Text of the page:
[This appeared first at The Jagged Word on September 7.]
Memory is a strange thing. Last week I wrote that I had seen The Machinist during my second summer at college, the first that I did not return home between classes. In one of my periods of sleeplessness last night, I realized that couldn’t be true. As clearly as I seemed to remember picking up that movie at a video place and watching it then, it couldn’t have happened then because I was in college from 1998-2002. The Machinist came out in 2004, which means that if I saw it soon after it came out, I couldn’t have seen it before my third year at the seminary (my vicarage, or internship).
Huh. Who knows when I actually watched it? Who knows where I got it from? Maybe the little video rental place in downtown Little Rock, Arkansas during my vicarage. Maybe the Blockbuster in Grand Forks, North Dakota after I had already become a pastor in Northern Minnesota. Once I realized that my original thought was clearly wrong, I couldn’t place the memory in a particular place or time.
And I’ve had this experience more than once, where I think I remember something and there is irrefutable evidence that I’m remembering incorrectly. Memory is a slippery thing. One of my favorite films ever, Memento—not to mention one of the most original films I’ve ever seen—completely messes with the idea of what memory is and what it does.
Not only does the main character, Leonard (Guy Pearce), have short-term memory loss (an inability to make new memories, from being hit in the head by the person who murdered his wife, he thinks) so that he can’t remember more than a few minutes into the past (leading to things like him introducing himself multiple times to the same person), but the movie itself unfolds, in part, in reverse chronological order. (In the opening scene, the Polaroid gets less developed the more that Leonard shakes it.) The effect of this over the course of 110 minutes—at least for me—is the unsettling experience of doubting one’s own memory.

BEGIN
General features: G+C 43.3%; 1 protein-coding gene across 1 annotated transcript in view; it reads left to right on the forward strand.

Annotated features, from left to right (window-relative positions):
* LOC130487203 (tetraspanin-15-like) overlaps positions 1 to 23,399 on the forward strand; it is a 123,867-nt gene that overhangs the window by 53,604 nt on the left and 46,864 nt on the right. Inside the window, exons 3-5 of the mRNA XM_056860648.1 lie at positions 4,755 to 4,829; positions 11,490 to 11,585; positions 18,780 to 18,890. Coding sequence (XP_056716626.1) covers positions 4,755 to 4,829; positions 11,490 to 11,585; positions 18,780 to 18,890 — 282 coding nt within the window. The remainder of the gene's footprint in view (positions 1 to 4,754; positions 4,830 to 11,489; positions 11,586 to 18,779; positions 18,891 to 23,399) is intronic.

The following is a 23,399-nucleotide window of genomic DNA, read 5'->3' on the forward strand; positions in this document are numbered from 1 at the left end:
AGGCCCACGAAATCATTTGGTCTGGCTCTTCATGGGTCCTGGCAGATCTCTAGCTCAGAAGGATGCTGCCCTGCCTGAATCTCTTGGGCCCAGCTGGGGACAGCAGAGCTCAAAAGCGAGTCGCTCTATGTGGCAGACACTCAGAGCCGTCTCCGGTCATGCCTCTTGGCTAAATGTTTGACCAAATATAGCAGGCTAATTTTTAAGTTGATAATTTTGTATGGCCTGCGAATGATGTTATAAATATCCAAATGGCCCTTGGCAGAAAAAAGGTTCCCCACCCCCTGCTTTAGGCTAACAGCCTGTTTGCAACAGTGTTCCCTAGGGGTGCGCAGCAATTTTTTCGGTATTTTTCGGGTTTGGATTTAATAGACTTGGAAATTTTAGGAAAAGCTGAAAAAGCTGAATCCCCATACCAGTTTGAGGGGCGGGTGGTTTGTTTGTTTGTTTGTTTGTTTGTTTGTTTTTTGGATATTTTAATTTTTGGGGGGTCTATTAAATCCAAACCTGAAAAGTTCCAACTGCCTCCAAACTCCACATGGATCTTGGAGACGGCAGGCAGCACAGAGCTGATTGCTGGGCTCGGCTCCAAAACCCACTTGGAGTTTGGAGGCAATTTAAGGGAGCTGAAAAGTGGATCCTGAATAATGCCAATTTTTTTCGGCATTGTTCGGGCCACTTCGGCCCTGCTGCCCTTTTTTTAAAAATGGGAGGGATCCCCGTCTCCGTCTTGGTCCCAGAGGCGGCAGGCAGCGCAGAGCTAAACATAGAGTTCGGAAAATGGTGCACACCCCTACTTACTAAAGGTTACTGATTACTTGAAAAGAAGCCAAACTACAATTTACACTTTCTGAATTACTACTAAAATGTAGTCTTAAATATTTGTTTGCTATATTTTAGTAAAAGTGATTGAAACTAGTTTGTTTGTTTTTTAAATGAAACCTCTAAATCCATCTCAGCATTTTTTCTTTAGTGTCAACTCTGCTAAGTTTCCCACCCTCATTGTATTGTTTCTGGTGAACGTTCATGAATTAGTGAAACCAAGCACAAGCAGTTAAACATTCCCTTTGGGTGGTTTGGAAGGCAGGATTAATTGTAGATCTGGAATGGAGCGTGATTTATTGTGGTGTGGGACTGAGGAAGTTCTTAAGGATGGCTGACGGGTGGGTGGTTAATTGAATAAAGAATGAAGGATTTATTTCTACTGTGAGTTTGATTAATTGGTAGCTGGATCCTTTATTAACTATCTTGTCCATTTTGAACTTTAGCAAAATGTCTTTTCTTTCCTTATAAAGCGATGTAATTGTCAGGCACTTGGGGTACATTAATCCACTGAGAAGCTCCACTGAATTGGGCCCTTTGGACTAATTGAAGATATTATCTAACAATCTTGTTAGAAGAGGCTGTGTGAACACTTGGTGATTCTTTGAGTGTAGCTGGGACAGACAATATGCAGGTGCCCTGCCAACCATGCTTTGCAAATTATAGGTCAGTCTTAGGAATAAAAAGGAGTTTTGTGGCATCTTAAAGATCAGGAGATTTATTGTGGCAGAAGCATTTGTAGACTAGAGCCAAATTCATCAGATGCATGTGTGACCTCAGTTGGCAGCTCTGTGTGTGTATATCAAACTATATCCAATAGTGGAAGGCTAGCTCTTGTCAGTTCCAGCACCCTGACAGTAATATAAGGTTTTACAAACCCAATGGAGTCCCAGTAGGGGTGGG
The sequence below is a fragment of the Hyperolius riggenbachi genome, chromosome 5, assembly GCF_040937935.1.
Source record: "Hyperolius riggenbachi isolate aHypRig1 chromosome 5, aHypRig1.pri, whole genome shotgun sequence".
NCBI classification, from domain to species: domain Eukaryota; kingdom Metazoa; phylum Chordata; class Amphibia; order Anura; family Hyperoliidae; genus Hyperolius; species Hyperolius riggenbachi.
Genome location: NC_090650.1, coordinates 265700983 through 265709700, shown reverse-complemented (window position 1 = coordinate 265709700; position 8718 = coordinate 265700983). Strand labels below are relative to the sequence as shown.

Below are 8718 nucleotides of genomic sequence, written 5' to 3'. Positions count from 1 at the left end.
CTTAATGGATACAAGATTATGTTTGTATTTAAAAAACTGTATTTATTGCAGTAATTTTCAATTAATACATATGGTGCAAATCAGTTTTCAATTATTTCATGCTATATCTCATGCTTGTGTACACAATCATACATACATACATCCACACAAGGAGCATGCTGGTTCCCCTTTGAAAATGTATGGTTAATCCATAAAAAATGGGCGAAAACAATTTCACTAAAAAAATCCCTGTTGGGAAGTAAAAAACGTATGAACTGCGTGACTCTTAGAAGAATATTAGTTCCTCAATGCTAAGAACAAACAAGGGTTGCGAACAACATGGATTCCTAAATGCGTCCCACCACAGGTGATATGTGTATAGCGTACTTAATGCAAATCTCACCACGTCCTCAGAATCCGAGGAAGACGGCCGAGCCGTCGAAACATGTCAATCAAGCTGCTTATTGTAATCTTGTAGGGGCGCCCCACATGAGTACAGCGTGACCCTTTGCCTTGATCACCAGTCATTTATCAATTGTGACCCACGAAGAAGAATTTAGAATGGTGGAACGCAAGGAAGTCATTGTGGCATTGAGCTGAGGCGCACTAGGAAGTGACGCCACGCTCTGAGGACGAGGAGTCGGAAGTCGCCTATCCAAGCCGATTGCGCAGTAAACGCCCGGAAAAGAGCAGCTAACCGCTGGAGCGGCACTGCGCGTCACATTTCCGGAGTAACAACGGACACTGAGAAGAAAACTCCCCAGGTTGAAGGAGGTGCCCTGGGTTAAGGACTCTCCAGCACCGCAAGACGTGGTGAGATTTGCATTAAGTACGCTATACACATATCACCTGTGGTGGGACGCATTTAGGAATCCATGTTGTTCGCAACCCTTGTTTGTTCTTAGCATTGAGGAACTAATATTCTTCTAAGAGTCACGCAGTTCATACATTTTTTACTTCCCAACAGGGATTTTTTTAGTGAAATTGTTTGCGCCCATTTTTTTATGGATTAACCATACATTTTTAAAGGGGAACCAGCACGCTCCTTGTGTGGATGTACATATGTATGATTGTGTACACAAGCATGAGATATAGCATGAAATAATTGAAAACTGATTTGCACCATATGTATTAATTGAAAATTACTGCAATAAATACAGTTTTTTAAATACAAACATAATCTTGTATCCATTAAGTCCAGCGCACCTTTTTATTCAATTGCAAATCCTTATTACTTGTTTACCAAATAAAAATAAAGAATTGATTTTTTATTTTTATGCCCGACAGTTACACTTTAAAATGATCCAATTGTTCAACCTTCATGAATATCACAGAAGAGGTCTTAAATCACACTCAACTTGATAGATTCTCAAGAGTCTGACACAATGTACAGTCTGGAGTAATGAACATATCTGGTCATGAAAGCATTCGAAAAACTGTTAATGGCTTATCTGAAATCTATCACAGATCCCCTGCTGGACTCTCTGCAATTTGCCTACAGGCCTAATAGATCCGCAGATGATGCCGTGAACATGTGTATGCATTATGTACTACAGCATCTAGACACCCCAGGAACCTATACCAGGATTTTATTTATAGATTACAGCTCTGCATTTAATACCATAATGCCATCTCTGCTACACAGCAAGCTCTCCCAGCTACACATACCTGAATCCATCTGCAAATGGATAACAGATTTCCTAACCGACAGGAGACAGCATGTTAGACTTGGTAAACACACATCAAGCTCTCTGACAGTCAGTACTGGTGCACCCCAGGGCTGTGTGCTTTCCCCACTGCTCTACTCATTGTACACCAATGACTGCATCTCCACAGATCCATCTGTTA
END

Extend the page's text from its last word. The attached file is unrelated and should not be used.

Leonard is so set on revenge that two people use him to solve their own problems, and he has no idea. But the real problem is that he thinks he canhave an idea. He tells Teddy that memory is faulty, memories can’t be trusted; the police, he says, don’t rely on memories, but the facts uncovered during an investigation. So even though he can’t make any new memories, he believes that he can uncover and make sense of facts that he records on Polaroids, as well as in tattoos by which he records necessary information for the long term.
He underestimates both the treachery of other people as well as his own treachery. Teddy and Natalie aren’t the only ones taking advantage of his inability to remember.
But beyond the direct themes of the narrative, what strikes me most is the inability of bare facts to tell true stories. Depending on what facts are missing—or omitted intentionally—the conclusion varies. And it’s not difficult to make it do so. This seems like a particularly post-modern problem. As Teddy tells Leonard, “You don’t want the truth. You make up your own truth.”
But the problem isn’t limited to the generation that recognizes this to be the case. The fact is (pun intended), everyone at every time takes what is available to them and interprets it through the lenses made up of experiences, knowledge, input, expertise, etc. Whether or not we recognize that this is what we are doing, we are doing it. And not only are we interpreting the facts we have; our interpretive lenses determine what we take as a fact in the first place. (It was Stanley Fish’s writings that alerted me to this.)
Leonard is deceived and self-deceiving, and he thinks he can escape it by conditioning, routine, and habit. He says that Sammy Jankis wasn’t able to do this, but that he is able. And that’s how he can get through life, though Sammy could not. But even here Leonard has deceived himself, told himself a story that contains facts, but they make up a completely different story than the one he has told himself is true. And the truth of the story increasingly begins to matter little. What began (or ended) as self-justified revenge becomes revenge for deception. And perhaps the circle goes on and on.
“Memory is treachery,” one of Leonard’s tattoos says. And Teddy says that Leonard just lies to himself to be happy. “We all do it.” At the very least, we are all tempted to do it. And how easily we convince ourselves that, as time passes, something is different from what it was? How easily do we convince ourselves that we acted correctly, justly, righteously, in a given moment? How difficult it is to convince us that we are actually the problem that we think we’re trying to solve. And when Leonard sees the truth, he intentionally deceives himself in order to do what he wants to do. We may be able to make new memories, but Leonard and we are not as different from each other as we’d like to think.
Christopher Nolan (his brother Jonathan’s short story, which formed the idea for the film, is also worth reading) is always exploring the nature of reality and the line between the good guys and the bad guys, from Inception to The Dark Knight. But it was Memento that first messed with my mind and made me a fan.